“Wright pointed out that the Arabic original was framed as a translation itself, supposedly from a notebook written in Tagalog.”
According to organizers, “this conference aims to strengthen the visibility and access to high quality literary translations in the United States and to acknowledge that translators require the same training and skills as creative writers.”
“The other project I’m currently translating is called “the Mu’allaqat,” and I’ve tentatively titled the English ‘The Hanging Poems: The Ten Classic Works of Pre-Islamic Poetry.'”
“Providing a platform for Mamoun and other authors from the seven banned countries is even more important in a time when the US is shutting its borders and stoking racist xenophobia. But work like hers should not be forced to exist in a space defined primarily by the narrative of security. Eventually, I hope readers pick up these stories for their emotional intimacy, depictions of urban alienation, and blurred lines between reality and the imaginary.”
“If it were up to me, I might have given our hero an Arab name and origins in a Palestinian village few people had ever heard of. Maybe something like The Adventures of Don Abu Mukh from Baqa, or The Valorous and Witty Knight-Errant Don Rohana from Issifia.”
I’m not so interested anymore in the idea of translation as “marketplace” or “bridge”, but as a form of radical knowledge production. My current book translation project (the first in five years or so) reflects this interest: a long-neglected memoir by a young Egyptian communist (and woman) of the 1970s student uprising generation.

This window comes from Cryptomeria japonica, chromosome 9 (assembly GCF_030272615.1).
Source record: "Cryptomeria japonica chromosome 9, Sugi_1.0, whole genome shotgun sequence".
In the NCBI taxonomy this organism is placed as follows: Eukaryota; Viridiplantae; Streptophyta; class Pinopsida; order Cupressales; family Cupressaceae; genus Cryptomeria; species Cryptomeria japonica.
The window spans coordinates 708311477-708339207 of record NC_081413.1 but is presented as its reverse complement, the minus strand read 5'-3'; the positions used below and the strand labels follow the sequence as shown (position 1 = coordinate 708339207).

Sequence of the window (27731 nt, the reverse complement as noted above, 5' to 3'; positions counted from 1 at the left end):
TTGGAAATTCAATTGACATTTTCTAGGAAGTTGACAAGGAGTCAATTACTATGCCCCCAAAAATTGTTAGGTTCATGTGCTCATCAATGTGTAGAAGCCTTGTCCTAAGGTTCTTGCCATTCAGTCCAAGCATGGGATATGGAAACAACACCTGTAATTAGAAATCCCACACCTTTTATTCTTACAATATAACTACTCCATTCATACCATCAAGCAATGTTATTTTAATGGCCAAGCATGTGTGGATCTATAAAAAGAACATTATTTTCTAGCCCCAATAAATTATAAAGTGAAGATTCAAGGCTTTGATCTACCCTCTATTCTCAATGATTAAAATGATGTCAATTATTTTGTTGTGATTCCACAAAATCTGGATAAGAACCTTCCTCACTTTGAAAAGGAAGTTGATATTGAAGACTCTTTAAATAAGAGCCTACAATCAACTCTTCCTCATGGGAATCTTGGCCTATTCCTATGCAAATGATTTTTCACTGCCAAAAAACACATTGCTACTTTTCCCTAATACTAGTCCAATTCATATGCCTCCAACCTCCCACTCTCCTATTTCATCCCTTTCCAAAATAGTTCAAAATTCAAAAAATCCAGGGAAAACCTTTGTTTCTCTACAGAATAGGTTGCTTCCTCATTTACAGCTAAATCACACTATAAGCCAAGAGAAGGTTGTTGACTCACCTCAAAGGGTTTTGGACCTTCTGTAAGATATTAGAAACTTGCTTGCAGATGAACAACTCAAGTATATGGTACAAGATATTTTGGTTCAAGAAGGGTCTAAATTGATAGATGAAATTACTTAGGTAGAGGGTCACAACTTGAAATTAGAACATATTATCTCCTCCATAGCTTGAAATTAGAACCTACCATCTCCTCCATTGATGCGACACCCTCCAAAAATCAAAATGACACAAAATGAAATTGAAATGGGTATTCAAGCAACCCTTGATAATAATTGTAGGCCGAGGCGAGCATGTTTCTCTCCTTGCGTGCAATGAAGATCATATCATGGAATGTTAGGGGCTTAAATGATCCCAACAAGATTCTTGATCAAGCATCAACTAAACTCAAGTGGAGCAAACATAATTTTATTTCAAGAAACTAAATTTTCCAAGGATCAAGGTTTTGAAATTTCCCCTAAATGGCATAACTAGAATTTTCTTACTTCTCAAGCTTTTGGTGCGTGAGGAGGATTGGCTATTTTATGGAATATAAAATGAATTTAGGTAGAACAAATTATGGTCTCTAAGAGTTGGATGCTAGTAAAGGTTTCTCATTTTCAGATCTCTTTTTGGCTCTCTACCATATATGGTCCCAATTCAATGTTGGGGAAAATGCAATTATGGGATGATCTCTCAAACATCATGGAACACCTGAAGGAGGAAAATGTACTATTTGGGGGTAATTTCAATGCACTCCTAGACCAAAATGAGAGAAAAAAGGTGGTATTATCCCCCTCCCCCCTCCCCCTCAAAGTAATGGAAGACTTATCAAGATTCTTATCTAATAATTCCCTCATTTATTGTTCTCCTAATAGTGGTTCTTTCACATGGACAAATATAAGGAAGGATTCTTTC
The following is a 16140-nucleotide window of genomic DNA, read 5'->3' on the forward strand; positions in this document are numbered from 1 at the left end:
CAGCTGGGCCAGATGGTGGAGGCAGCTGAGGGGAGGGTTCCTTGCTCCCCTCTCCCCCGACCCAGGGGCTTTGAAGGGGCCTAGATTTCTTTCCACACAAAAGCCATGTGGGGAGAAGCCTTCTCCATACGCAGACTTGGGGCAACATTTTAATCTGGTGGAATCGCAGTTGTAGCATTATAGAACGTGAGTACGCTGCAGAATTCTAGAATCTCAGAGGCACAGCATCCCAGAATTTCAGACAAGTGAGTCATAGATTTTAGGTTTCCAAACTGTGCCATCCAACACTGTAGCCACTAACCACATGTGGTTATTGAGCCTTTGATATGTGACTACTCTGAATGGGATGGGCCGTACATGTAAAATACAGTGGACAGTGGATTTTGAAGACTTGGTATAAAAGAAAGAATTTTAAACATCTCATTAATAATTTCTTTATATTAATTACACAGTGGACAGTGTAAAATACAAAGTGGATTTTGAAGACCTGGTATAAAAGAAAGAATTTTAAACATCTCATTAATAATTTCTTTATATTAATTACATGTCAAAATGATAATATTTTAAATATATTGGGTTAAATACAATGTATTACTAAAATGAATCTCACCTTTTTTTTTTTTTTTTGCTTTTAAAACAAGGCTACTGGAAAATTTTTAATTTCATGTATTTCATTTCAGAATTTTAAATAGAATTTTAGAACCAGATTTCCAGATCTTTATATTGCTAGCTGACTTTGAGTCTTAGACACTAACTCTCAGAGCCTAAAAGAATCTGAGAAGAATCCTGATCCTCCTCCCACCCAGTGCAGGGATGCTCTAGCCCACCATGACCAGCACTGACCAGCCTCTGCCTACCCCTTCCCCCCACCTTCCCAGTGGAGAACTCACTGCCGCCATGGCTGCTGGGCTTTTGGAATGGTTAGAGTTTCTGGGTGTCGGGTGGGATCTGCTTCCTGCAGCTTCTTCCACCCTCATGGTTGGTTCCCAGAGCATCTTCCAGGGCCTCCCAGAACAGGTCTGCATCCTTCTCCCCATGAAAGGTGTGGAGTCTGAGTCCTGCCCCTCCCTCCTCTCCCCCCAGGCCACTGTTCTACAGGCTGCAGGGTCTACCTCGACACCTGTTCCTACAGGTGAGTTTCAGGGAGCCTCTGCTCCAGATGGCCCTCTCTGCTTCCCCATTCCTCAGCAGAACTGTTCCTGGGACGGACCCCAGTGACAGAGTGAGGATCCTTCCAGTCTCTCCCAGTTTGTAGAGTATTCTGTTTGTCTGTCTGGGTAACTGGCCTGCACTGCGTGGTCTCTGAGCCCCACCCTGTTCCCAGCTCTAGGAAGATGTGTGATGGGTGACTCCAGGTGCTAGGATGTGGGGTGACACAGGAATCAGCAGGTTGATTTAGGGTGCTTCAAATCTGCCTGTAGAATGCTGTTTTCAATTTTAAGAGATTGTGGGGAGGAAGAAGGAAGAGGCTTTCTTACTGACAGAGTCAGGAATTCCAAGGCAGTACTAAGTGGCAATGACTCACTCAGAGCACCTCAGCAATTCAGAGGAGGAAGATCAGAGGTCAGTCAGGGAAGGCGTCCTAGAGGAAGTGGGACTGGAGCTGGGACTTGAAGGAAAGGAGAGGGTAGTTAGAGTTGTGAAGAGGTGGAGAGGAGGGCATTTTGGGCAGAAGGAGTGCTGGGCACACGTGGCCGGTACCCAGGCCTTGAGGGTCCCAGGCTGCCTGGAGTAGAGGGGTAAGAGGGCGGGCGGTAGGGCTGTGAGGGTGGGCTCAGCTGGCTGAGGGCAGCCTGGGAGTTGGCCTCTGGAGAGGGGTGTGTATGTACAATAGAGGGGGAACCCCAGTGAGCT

The book, which deserves much more attention than it’s gotten thus far, is up against stiff competition.
“Translators need not be an ALTA member or U.S. citizen or resident in order to apply for the award.”
Oda Myran Winsnes Wins 2016 Norwegian Booksellers’ Prize for Translation of Samar Yazbek’s ‘The Crossing’
According to Winsnes, who is now at work on Yazbek’s 2016 novel The Blue Pen, only a handful of contemporary books are translated each year from Arabic into Norwegian.
“Greek readers come to various presentations and it’s then you realize Arabic literature translations have to grow in Greece, because people are interested. They just need to get familiar with it.”
You must have right to work in the UK to qualify.
Winners of Qatar’s Sheikh Hamad Award for Translation Include Michael Cooperson, Salvador Peña Martín, Banipal
According to the Sheikh Hamad Award website, $200,000 is awarded in each category. In each, there is a first prize ($100,000), a second ($60,000), and a third ($40,000).